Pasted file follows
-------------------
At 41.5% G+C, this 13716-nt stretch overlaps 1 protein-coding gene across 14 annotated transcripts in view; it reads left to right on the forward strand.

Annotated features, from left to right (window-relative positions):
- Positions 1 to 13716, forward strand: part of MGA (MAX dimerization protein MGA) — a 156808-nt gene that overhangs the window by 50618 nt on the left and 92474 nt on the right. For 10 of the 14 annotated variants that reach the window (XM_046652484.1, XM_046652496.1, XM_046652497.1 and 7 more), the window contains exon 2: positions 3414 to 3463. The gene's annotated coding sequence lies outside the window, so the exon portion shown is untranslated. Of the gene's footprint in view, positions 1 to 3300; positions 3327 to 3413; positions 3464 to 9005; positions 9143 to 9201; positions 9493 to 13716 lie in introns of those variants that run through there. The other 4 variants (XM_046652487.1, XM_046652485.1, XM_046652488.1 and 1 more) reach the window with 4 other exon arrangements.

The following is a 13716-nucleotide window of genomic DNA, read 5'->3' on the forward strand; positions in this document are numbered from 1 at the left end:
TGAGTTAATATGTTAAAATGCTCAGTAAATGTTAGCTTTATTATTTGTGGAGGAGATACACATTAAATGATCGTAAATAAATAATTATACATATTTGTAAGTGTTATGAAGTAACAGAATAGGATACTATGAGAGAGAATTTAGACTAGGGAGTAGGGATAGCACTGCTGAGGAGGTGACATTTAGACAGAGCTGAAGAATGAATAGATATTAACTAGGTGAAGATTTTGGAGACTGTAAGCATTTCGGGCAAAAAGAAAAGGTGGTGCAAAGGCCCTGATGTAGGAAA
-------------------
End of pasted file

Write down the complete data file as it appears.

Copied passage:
At 41.5% G+C, this 13716-nt stretch overlaps 1 protein-coding gene across 14 annotated transcripts in view; it reads left to right on the forward strand.

Annotated features, from left to right (window-relative positions):
- Positions 1 to 13716, forward strand: part of MGA (MAX dimerization protein MGA) — a 156808-nt gene that overhangs the window by 50618 nt on the left and 92474 nt on the right. For 10 of the 14 annotated variants that reach the window (XM_046652484.1, XM_046652496.1, XM_046652497.1 and 7 more), the window contains exon 2: positions 3414 to 3463. The gene's annotated coding sequence lies outside the window, so the exon portion shown is untranslated. Of the gene's footprint in view, positions 1 to 3300; positions 3327 to 3413; positions 3464 to 9005; positions 9143 to 9201; positions 9493 to 13716 lie in introns of those variants that run through there. The other 4 variants (XM_046652487.1, XM_046652485.1, XM_046652488.1 and 1 more) reach the window with 4 other exon arrangements.

The following is a 13716-nucleotide window of genomic DNA, read 5'->3' on the forward strand; positions in this document are numbered from 1 at the left end:
TGAGTTAATATGTTAAAATGCTCAGTAAATGTTAGCTTTATTATTTGTGGAGGAGATACACATTAAATGATCGTAAATAAATAATTATACATATTTGTAAGTGTTATGAAGTAACAGAATAGGATACTATGAGAGAGAATTTAGACTAGGGAGTAGGGATAGCACTGCTGAGGAGGTGACATTTAGACAGAGCTGAAGAATGAATAGATATTAACTAGGTGAAGATTTTGGAGACTGTAAGCATTTCGGGCAAAAAGAAAAGGTGGTGCAAAGGCCCTGATGTAGGAAA